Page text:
Family is a powerful word I have learned a lot about since beginning Chinese medicine school, believe it or not. As I prepare for my final semesters, I cannot help but look back at the past four years and think of all that I have been through.
There were difficult times, frustrating times, and good and bad times - of course, everything you would expect from life. Usually you have your family to support you through such times, but I moved away from most of my family to attend school, so I quickly learned the value of the friendship of my fellow students. I appreciated how they were there for me, always willing to listen and often experiencing the same feelings. Although, as I look back, I quickly realize one simple thing - all of them have become family.
Now, we all have our biological family, of course. Although I never considered it until now, many of us also have a "student family." I am grateful for all of the new family members I have met at TCM school, and I am excited to share the new paths that our lives will take us down. I know that I will never forget how we all worked so hard together for a common goal. Nor will I forget all the times they carried me through the difficult finals, or gave me guidance and wisdom in TCM. I will definitely never forget how they were there to listen during one of the most difficult times I experienced as a TCM student, when my mentor passed away. They were there to listen to my grief, they were there to support me at my weakest of moments, and they were there to listen when I spoke about him.
Obviously, I am not saying your biological family or legal family cannot be there for you. What I am saying is, don't be so quick to forget about the people who are there in the trenches with you, for they can often empathize, whereas others can only sympathize. Whether you are currently in TCM school or are now in practice, you will find (or have already found) that your school family is just as dear as any other you know. They may be future business partners, mentors or teachers in areas you lack in, or maybe even people you will be with until the end of your days.
If you open yourself up to this experience, you will find that you begin to develop new levels of compassion with everyone you encounter. You will begin to empathize when they experience loss, sadness, fear, joy, excitement and love. I have experienced all these things with my fellow classmates, getting to know them on deeper levels and in more intimate ways. Some may feel this makes you vulnerable, when in reality it makes you a stronger practitioner.
I can still remember the day I was sitting with my mentor in his office. He had been treating a patient for severe nerve pain. The burning pain went right up the patient's throat to the base of their tongue. Western medicine had no idea what it was and began to think it was "all in their mind." My mentor, however, did not buy that and tried numerous methods to help the pain go away.
He tried using the usual points for yang ming heat, stomach fire, draining
heat, etc. He tried auricular, qigong and color therapy. He tried something new with each treatment because nothing ever seemed to relieve the pain. Then one day, he decided to give electronic stimulation on the ear and use an anesthesia technique he had learned in China. He told me, "I have no idea if this will work, but I am running out of options."
He did the treatment, with no immediate effects. However, when the patient came back a week later, they reported they had been pain-free for two hours after the treatment. My mentor said, "Ah, we are on to something!" He then continued with the same treatment. By the following week, the pain had been gone for three days. As the patient arrived for the third anesthesia treatment, they reported they had been pain-free for the whole week.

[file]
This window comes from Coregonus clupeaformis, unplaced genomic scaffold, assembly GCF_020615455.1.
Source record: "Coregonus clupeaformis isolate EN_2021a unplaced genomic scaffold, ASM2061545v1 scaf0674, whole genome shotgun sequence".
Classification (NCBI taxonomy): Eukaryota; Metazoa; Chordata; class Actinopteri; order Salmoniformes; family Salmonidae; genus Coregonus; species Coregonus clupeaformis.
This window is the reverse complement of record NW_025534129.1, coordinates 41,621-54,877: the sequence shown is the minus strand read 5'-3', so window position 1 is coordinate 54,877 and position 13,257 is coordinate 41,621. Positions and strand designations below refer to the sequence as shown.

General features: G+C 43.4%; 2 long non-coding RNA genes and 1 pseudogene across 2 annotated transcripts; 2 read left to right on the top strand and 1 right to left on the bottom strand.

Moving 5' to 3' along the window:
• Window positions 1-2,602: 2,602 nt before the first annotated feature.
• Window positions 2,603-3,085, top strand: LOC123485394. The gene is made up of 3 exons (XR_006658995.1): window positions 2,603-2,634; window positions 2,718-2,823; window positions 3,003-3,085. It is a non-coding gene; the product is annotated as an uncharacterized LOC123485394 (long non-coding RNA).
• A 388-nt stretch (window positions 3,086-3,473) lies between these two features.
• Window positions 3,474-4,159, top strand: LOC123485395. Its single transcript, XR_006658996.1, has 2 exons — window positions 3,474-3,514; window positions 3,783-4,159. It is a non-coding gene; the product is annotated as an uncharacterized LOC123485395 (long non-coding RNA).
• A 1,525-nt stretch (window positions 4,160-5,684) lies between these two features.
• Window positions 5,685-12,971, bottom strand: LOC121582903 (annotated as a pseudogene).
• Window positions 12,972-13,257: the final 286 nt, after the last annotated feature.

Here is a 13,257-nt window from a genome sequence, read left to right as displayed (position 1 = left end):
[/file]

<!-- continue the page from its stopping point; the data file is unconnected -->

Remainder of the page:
This was when I saw the most amazing thing: My mentor began to break down and cry. He began to cry with the patient, as he was so happy that the patient had received relief. The patient had never had any relief for nearly two years with this condition. It was at this moment that I realized the true power of compassion. I realized that my mentor had treated all his patients as family members. Because of that, he would never give up and would do everything he could to help them. This would sometimes lead to these moments where he would be so overjoyed that he would cry with them and share their elation.
For many of you, your fellow students have or will become close like this and, like my mentor, you may even allow your patients to become family. This is one of the most beautiful and wonderful things about our medicine. We don't look at the patient as their disease, but we look at them as human beings - human beings with problems that we could very well face sometime in our own life. We then develop a deeper level of compassion and understanding, something too many people in this day and age do not experience.
So, if you are a beginning or current student, I encourage you to open yourself up to your new family - your TCM family - and experience what they have to offer. If you are already in practice, I hope you remember those with whom you attended school and treat them as your family. In the long run, it will make you a better practitioner and give you a deeper understanding of yourself. There will be times when you have to share your frustrations with classmates. You may have to share loss or you may share great joy. Regardless of what you share, experience it, live it and learn from it.
Thank you all for reading my articles, I wish you nothing but the best in your future endeavors and look forward to having you all as colleagues.
Click here for previous articles by Joseph Wollen.
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